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Present at the Creation

40 years and counting for the Dartmouth-Peace Corps Partnership

They join out of a sense of adventure. Or to take the road less traveled. Or to learn about themselves in a place far from home. Most of all, they go out of a devotion to service—to give to others a part of the gifts and privileges they've received.

Whatever the reasons, there's something about the Dartmouth experience that has inspired over 550 of its sons and daughters to leave the green hills of New Hampshire for the far-flung outposts of the United States Peace Corps. In the Corps' most recent survey, statistics show that Dartmouth contributes more volunteers than any other college or university its size.

Paul Heintz '06
Paul Heintz '06

"With its strong academic excellence, close-knit campus community, and history of service, Dartmouth is a leader in producing well-rounded students," says Peace Corps Director Gaddi H. Vasquez. "Last year, Dartmouth was our number two top-producing school in its size category. This year it's number one. Dartmouth students have again demonstrated that a top tier school does more than provide great academics—it provides people with a desire to use their skills to serve others."

"I have an obligation to give something back to the world after having received such a tremendous education," says Paul Heintz '06, who intends to join the Corps after graduation this spring. "As a Peace Corps volunteer, I feel I'd be able to put a lot of the skills I've learned here to practical use."

Rebecca Perkins '04, writes from her Peace Corps assignment in West Africa. "In northern Senegal, I am a small enterprise development volunteer. I teach business in an African language, Wolof. I live with a family and I eat out of a bowl, sitting on the ground, with my hand. But all of these different customs have blended into the background of everyday life. Into the foreground stride the people I've met. There are people here that I'll know for the rest of my life."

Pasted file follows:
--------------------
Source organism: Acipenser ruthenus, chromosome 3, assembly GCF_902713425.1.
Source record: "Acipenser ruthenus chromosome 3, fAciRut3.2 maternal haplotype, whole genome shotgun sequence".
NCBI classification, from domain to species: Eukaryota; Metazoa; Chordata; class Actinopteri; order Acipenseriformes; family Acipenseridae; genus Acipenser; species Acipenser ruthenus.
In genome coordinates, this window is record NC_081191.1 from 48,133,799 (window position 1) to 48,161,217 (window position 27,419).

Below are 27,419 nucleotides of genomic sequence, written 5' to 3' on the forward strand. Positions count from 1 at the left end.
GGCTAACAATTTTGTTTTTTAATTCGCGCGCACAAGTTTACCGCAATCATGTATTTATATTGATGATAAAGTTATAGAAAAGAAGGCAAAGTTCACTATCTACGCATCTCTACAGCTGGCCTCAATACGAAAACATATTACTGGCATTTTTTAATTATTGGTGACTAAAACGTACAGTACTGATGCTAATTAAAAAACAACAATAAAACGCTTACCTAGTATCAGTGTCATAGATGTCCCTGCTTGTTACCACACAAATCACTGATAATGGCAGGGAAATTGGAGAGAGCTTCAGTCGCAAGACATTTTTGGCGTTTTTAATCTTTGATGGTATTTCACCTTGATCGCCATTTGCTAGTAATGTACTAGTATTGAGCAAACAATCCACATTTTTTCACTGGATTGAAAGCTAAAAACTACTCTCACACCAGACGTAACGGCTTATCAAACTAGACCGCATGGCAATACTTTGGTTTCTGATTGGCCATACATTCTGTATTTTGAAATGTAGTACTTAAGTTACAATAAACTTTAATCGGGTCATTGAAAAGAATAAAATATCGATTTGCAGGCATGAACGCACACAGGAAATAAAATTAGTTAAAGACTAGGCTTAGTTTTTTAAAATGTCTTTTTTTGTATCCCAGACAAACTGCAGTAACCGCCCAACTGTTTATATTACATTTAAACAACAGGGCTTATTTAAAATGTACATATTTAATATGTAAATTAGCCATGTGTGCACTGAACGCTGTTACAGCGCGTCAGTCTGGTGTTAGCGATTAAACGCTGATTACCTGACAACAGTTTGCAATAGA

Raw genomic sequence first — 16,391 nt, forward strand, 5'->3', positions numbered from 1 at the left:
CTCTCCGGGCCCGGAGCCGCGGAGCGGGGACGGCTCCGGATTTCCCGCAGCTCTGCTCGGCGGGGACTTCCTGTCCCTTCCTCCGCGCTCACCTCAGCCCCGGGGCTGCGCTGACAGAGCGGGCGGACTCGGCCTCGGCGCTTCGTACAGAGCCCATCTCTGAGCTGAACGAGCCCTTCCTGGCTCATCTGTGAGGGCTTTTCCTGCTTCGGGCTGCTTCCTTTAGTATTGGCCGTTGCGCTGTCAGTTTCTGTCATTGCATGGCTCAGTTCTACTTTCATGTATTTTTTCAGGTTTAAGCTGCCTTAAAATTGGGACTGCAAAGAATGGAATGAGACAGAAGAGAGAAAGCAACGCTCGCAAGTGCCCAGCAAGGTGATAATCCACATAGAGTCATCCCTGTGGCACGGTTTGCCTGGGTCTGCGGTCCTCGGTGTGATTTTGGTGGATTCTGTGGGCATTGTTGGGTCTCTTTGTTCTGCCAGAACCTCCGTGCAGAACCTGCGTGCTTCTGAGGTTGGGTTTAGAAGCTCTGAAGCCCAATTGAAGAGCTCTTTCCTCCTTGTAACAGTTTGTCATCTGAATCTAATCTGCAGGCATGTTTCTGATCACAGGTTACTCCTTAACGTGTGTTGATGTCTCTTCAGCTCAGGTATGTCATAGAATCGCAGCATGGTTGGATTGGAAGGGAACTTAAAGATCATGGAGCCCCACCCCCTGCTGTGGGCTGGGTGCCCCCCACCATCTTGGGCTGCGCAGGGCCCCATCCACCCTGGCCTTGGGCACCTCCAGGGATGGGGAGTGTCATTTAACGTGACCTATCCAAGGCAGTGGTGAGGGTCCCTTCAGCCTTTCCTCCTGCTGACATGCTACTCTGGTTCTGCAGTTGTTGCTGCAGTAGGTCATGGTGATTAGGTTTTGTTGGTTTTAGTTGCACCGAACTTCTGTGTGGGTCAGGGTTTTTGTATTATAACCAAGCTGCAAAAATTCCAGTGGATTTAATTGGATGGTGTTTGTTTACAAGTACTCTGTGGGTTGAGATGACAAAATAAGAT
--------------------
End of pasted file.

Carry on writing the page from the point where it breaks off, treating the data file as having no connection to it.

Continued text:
Rebecca Perkins '04
Rebecca Perkins '04 (lower right) is currently living in a village in northern Senegal, where she teaches small business in the African language of Wolof. (Photo courtesy of Rebecca Perkins '04)

Bill Marshall '63 doesn't remember being recruited into the Corps. But he does recall the atmosphere in America during the administration of John F. Kennedy, who brought the Corps into being while Marshall was an undergraduate. "There was a powerful spirit of volunteerism at the time," says Marshall. "Kennedy inspired us with his famous quote, 'Ask not what your country can do for you. Ask what you can do for your country.' He told young Americans to go out, do good, and help out. I knew that by joining the Corps, I would learn about myself and the world."

Marshall grew up in a suburb of Pittsburgh and majored in English at Dartmouth. "Most of my classmates decided to go to business, law, or medical school," he says. "None of those appealed to me and three weeks after graduation, I was on a flight to Logan, Utah, where I went through 13 weeks of basic Peace Corps training at Utah State University."

He spent the next two years teaching English in Morocco, then only recently independent from French colonial rule. Assigned to a primary school in a small Berber village in the high Atlas Mountains, he was welcomed as the only English speaker in a town of proud, independent mountain people.

Bill Marshall '63
"We had a lunch for our students and this pennant was a 'party favor,'" says Marshall. (Photo courtesy of Bill Marshall '63)

Bill Marshall '63 (striped sweater, center) with his Moroccan basketball team in 1964. The Peace Corps was formed while Marshall was an undergraduate. (Photo courtesy of Bill Marshall '63)

"The people there were living a timeless way of life, the way they'd lived for centuries. I had a wonderful opportunity to see that intact. I loved being in Morocco, loved seeing an entirely different culture. It became clear to me that there are lots of different ways to live your life and it made me understand the dynamics of poverty. Education is one of the primary vehicles to change that."

Forty-three years later, Marshall says his Peace Corps experience inspired his career. He met his wife, Donna, another volunteer, on the flight to Utah. Following his service, he began a lifelong career as an educator, working in Hanover and Washington, D.C., and as a founder of an alternative school in Vermont. Marshall was also headmaster of the Applewild School, a private school in Fitchburg, Mass., for 23 years.

"My experiences in Morocco showed me how I could make a contribution by being involved in education," he says. "The whole direction of my life started with Dartmouth and the Peace Corps."

By PETER WALSH

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Last Updated: 5/30/08